Jim Steinmeyer
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Summer 2002

TWO SHOWS: I was honored to be a part of two shows which are currently running in New York: James Lapine’s revival of the Sondheim and Lapine “Into the Woods,” and Ricky Jay’s return to the city with his new show, “On the Stem.”

“Into the Woods” opened here in Los Angeles early this year. As part of its fairy tale setting, the witch (Vanessa Williams) requires an unusual “transformation” from decrepit to beautiful, and an exit in the second act. For these effects, I was able to use variations on some classic stage technology. These illusions are truly the “cherry” on a spectacular sundae: the production is a beautiful one due to Douglas Schmidt’s scenery and Susan Hilferty’s costumes. The production is currently at the Broadhurst Theatre in New York.

The show opened on April 30th to great reviews, and I’m proud to say that the New York Times review noted that the new “optical illusions…delight the eye,” Variety complimented the “splashy special effects” and Clive Barnes in the New York Post wrote that “the Witch’s sudden transformation rivals that of the Beast-into-Prince stunt in “Beauty and the Beast.”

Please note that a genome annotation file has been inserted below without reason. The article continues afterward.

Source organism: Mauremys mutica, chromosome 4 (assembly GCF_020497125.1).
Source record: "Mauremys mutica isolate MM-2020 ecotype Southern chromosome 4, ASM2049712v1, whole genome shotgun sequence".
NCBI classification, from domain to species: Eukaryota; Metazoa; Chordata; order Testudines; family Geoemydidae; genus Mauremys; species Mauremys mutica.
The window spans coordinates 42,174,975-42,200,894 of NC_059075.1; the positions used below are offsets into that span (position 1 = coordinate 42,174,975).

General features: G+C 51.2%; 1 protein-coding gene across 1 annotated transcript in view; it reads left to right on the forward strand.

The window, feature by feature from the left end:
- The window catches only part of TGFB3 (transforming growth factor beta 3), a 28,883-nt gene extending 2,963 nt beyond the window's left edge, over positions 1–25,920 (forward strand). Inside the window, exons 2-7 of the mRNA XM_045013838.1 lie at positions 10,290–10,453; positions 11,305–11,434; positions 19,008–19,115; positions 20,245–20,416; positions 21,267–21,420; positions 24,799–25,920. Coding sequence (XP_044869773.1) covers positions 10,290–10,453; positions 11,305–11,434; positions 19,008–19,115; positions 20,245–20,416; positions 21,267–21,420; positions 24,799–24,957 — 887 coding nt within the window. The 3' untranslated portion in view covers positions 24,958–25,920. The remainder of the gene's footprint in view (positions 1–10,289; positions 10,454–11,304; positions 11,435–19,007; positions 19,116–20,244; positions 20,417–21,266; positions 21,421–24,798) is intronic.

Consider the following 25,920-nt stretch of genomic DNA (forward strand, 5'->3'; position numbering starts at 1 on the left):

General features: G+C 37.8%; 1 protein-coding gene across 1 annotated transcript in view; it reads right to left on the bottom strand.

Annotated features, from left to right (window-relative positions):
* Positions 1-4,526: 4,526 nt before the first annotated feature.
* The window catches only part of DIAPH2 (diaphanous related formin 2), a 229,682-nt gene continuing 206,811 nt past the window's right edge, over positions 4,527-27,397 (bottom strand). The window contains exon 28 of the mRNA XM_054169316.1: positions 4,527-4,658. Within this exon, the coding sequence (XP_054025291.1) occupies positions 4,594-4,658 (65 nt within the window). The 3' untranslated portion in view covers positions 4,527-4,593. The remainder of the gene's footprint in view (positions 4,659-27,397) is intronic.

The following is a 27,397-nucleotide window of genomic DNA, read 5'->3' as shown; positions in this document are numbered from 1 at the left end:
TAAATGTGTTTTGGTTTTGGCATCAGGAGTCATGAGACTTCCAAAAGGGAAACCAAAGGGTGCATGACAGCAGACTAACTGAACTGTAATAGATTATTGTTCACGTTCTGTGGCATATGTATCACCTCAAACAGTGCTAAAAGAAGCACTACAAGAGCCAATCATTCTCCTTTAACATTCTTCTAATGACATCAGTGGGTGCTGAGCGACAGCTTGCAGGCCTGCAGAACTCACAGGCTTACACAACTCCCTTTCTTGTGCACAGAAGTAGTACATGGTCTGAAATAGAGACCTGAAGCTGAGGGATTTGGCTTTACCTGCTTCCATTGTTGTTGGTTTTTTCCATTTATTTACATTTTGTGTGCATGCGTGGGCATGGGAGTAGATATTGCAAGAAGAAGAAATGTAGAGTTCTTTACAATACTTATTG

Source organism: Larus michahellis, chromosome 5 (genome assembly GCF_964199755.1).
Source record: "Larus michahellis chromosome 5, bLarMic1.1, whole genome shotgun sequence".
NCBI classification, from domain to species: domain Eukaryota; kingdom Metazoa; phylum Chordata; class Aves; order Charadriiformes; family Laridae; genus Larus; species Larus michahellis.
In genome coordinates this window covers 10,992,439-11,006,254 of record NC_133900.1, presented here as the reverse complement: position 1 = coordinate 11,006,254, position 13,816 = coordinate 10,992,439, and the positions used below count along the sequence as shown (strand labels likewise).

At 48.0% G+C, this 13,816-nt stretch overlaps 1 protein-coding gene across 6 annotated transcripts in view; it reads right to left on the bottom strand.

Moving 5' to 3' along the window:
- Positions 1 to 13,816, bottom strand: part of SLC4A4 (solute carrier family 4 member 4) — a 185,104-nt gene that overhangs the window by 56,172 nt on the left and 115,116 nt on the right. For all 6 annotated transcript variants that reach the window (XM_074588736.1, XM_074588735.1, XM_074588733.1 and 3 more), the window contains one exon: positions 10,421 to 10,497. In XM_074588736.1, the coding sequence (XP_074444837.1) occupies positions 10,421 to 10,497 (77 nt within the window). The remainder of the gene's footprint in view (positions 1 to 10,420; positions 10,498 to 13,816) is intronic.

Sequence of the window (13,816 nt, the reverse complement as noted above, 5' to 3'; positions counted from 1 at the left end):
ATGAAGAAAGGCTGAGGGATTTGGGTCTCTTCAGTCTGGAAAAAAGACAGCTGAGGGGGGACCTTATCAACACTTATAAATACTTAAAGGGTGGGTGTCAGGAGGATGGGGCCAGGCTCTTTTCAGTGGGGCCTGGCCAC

On The Stem“Ricky Jay: On the Stem” marks Ricky’s return off-Broadway, at the Second Stage Theatre at 43rd and 8th. In many ways, I’ve been working on this show with Ricky for well over 20 years. I’d also worked on Ricky’s previous show, “Ricky Jay and his 52 Assistants,” which set box office records. The new show, in which I was credited with “Effects Design,” is a mix of Ricky’s infamous skill with cards and cons, as well as some new material related to the historic tour of New York’s main street, “The Stem.” I spent much of March and April in New York for rehearsals, and am very proud of the results. Ricky’s expertise, combined with David Mamet’s direction, scenery by Peter Larkin and lighting by Jules Fisher and Peggy Eisenhauer, should be required viewing by anyone interested in magic. In fact, it’s one of those shows which, if seen by people who weren’t interested in magic, might change their minds...you get the idea.